6. Show the love
The day after a fight, when we’re still annoyed by our partner, and they by us, we may be extra sensitive. Normal talk (even “Did you remember to buy toilet paper?”) can somehow sound a little critical, which doesn’t inspire let’s-make-up rosy feelings. “It’s not enough to stop the fighting – you need to speak positively and make them feel valued and chosen,” says Lerner. “No one can survive in a relationship if they feel more judged than admired.” You don’t want to go overboard and be patronising, but a sweet text during the workday can help you both recalibrate.
A few days later…
7. Offer – and accept – the olive branch
Ideally, some breathing room and the opportunity to talk constructively have allowed the two of you to work out your grievances. But if not, it’s time to make amends anyway. Waiting too long to clear up a fight gives resentment a chance to build and can set a standard of avoidance. “Making peace doesn’t mean you’re finished talking about a painful issue; it simply means you have the maturity to end the fight and, if necessary, re-open it later with goodwill,” says Lerner. Even if you don’t come to a plan of action (like making a dishwashing schedule), it’s a resolution in itself just to let your partner know (a) that you realise this is a hot-button topic and (b) what you think you’ll need from them if it comes up again.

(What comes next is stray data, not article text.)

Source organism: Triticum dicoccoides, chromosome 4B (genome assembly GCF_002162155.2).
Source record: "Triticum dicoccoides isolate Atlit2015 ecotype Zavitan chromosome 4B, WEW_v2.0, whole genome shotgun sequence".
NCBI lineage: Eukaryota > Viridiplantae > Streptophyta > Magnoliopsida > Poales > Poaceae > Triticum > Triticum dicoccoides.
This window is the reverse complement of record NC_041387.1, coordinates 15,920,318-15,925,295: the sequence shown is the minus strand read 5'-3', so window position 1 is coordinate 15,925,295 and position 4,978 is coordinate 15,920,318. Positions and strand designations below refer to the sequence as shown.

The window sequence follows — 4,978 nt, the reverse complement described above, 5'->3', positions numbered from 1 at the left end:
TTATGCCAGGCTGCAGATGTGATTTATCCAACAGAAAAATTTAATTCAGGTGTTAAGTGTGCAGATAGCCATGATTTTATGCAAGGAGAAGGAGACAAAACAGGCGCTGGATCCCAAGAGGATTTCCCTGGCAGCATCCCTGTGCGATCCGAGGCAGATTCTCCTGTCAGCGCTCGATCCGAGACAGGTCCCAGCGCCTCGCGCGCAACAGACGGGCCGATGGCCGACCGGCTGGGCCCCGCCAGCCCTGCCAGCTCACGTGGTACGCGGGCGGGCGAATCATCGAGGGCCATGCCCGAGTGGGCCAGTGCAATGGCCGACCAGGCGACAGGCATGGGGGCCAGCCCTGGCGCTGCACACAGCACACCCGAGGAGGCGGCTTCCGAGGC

8. Set rules for the future
Now that you’ve made up, prevent bigger tornadoes down the road by laying down some guidelines you’ll both be responsible for following, even in the heat of the moment, says Lerner. A few good ones: no name-calling, no threats and no bringing up past wrongdoings. If you or your partner can’t keep the fighting under control, it’s wise to seek professional help. “You should never act as if the intensity of your anger gives you licence to say or do anything,” she says, since, in the end, you’ll only be taking yourself further away from the end goal – a stronger relationship.